In Ms. Bard’s L&I case, the Board clarified that she cannot argue her injury caused the lumbar degenerative disc disease. Yet, the law doesn’t prevent her from arguing her injury aggravated the disease. Here, we recall that aggravation of a condition happens when:

i. A non-symptomatic pre-existing condition lit up or is now active because of the work injury; or

ii. An industrial injury or work disease worsened a symptomatic pre-existing condition.

In other words, the Board decided an industrial injury can aggravate a condition any time throughout the life of the claim.


Takeaways from Ms. Bard’s significant case at the Board of Appeals

The Board ruled that Ms. Bard cannot argue that L&I’s 2013 decision was wrong. In fact, the Board went a step further. They stated her lumbar degenerative disc disease wasn’t claim related as of 2014, when her claim closed. That’s because the L&I claim closure became final and binding, and the issue wasn’t raised back in 2014. However, the Board allowed to present evidence to prove her work injury aggravated her lumbar degenerative disc disease between 2014 and 2019.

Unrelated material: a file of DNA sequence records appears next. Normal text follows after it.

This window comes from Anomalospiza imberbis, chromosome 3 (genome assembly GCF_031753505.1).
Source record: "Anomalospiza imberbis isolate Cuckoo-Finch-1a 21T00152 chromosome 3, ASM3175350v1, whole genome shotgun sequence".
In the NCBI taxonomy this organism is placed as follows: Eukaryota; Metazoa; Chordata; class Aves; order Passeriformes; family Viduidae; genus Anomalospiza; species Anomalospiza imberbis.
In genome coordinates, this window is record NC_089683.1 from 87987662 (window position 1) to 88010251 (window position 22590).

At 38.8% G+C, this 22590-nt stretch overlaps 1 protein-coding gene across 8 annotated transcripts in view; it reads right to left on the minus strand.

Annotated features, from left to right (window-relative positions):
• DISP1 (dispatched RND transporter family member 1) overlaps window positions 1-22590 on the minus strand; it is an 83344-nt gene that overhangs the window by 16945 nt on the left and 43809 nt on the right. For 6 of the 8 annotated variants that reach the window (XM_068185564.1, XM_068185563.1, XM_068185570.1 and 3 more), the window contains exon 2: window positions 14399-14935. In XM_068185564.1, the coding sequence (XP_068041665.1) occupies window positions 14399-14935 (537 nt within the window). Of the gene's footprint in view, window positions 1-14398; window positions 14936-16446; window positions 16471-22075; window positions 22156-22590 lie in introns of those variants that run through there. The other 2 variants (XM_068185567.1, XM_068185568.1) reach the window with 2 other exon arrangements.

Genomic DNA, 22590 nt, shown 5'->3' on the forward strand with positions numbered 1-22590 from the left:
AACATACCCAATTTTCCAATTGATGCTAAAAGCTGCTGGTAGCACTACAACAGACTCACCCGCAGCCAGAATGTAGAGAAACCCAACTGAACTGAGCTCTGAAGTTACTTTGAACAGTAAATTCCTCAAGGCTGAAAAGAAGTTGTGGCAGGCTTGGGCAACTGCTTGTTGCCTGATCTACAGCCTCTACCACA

Summary & conclusions

Personally, I believe the Board properly designated this case as significant. It changed how L&I and L&I attorneys look at aggravation of conditions. It also altered our view on final and binding L&I segregation orders. Since then, I’ve had many conversations with workers’ compensation professionals regarding this matter. I explained my thought process. I also elaborated on the facts of the case and the Board’s analysis. Admittedly, I feel proud to have had the opportunity to be part of this case. Moreover, I’m glad it helped clarify important distinctions. The outcome of this case will surely help workers and workers’ compensation cases in the future.